Health & Safety

Heating certain types of plastics release fumes that can be carcinogenic.

It would be good to clearly highlight what types of plastics those might be, and which ones are the ‘safer’ ones to work with

Surface, very early on, and clearly, the possible health implications of working with fine pieces of plastic and fumes. It will be very good to also state some basic requirements to cover when trying to set up a workshop – such as good ventilation.

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I would love to explore this topic more! We have a few guidelines and a few brief tips but it can always be better!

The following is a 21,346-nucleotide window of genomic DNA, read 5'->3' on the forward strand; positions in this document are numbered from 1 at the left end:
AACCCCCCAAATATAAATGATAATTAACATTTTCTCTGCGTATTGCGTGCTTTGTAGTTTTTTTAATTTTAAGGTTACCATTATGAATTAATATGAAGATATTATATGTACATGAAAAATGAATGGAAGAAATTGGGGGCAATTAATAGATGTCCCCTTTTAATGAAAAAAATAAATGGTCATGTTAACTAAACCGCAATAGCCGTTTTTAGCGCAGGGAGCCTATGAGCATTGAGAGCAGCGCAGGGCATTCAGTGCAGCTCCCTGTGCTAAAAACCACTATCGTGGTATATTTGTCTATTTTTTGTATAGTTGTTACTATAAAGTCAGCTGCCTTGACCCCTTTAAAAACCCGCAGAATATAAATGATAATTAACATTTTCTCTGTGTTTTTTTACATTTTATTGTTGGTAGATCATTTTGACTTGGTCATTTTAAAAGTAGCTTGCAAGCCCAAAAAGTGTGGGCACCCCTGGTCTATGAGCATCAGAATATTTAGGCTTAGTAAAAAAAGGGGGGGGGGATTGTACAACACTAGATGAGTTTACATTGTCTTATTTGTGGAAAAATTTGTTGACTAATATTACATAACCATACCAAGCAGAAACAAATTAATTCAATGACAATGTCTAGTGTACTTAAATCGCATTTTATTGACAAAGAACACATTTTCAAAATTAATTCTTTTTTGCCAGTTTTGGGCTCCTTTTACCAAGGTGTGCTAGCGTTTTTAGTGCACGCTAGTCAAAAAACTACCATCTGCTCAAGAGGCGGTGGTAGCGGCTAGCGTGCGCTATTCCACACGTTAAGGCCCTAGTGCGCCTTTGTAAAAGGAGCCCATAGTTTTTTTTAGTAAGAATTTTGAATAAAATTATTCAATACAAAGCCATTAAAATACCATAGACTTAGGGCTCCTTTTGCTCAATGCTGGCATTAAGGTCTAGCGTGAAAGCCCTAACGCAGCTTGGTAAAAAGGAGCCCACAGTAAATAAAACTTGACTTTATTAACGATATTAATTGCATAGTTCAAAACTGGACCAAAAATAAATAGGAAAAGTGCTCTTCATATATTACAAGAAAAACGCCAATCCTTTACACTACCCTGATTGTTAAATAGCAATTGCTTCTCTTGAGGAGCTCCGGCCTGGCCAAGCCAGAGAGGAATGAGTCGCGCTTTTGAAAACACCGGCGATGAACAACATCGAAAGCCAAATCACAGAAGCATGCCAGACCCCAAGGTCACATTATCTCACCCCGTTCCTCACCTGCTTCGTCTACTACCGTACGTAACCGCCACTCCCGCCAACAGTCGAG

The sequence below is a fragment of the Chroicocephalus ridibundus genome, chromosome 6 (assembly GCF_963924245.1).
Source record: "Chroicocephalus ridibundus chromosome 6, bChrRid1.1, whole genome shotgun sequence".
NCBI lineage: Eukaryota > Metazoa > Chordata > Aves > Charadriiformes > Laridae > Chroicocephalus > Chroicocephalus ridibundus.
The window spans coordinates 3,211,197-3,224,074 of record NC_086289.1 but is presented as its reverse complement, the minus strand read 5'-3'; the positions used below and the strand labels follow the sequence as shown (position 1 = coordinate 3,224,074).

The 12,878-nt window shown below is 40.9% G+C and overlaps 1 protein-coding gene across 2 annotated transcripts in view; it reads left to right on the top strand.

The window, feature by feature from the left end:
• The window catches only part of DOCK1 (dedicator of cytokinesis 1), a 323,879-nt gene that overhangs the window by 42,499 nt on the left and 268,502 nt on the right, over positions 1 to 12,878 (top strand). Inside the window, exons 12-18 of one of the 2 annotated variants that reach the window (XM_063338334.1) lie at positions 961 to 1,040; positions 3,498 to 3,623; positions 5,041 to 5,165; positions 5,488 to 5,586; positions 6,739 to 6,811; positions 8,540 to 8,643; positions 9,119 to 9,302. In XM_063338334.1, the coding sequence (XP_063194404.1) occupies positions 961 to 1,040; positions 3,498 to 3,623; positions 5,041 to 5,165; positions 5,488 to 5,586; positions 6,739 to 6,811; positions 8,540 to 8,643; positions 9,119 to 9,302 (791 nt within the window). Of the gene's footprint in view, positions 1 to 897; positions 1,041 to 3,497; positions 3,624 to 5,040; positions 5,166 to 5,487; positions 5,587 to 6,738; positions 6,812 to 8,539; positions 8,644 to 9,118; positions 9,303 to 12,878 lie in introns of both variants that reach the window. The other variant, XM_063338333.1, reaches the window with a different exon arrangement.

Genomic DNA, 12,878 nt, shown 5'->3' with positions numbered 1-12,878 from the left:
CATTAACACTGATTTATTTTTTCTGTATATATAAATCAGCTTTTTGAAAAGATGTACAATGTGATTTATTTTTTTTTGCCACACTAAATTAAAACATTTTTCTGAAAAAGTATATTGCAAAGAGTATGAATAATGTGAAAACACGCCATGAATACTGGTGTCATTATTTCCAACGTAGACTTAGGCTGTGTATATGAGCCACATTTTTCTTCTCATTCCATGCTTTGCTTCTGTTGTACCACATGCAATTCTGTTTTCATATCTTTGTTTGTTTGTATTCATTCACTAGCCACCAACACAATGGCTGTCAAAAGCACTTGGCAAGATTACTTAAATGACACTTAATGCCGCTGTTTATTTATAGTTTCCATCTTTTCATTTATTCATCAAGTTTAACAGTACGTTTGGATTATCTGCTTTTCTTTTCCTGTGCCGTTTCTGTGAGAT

Anyone interested in helping out here in making a proper document about dangerous and safety? Very useful for the rest of the world that wants to get started with plastic!

Either way, good luck @frizzler and let me know if I can help with something!

PET is very safe too. But the big advantage of PET is that you, by chemical depolimerization, can rebuild the structure and the material will became as new.

Of course you can reprocess as the other one using these machines

How about PET? Because I think recycling PET bottles will probably be one of the most popular raw materials for these machines.

Usually the monomers are the problem. So recycling isn’t very dangerous. The biggest problem is burn yourself.

A problematic polymer is PVC that can liberate HCl.

Safe: PS, PP, PE.

As mainly made of C and H. the reaction will produce CO2 and H20.